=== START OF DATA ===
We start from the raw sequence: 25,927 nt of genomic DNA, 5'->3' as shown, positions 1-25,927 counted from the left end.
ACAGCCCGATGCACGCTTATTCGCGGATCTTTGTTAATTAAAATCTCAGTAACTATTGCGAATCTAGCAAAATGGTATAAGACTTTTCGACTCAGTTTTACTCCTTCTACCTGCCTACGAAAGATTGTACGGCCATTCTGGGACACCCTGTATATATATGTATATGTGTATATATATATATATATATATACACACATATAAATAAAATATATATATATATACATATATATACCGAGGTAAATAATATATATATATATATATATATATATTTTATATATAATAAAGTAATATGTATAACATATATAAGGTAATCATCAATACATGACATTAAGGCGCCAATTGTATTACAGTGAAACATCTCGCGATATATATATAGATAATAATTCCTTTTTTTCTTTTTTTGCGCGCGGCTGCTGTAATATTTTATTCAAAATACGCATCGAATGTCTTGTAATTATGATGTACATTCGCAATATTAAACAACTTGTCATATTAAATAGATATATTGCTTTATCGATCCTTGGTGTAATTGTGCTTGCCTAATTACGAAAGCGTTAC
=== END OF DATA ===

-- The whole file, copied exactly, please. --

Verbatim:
We start from the raw sequence: 25,927 nt of genomic DNA, 5'->3' as shown, positions 1-25,927 counted from the left end.
ACAGCCCGATGCACGCTTATTCGCGGATCTTTGTTAATTAAAATCTCAGTAACTATTGCGAATCTAGCAAAATGGTATAAGACTTTTCGACTCAGTTTTACTCCTTCTACCTGCCTACGAAAGATTGTACGGCCATTCTGGGACACCCTGTATATATATGTATATGTGTATATATATATATATATATATACACACATATAAATAAAATATATATATATATACATATATATACCGAGGTAAATAATATATATATATATATATATATATATTTTATATATAATAAAGTAATATGTATAACATATATAAGGTAATCATCAATACATGACATTAAGGCGCCAATTGTATTACAGTGAAACATCTCGCGATATATATATAGATAATAATTCCTTTTTTTCTTTTTTTGCGCGCGGCTGCTGTAATATTTTATTCAAAATACGCATCGAATGTCTTGTAATTATGATGTACATTCGCAATATTAAACAACTTGTCATATTAAATAGATATATTGCTTTATCGATCCTTGGTGTAATTGTGCTTGCCTAATTACGAAAGCGTTAC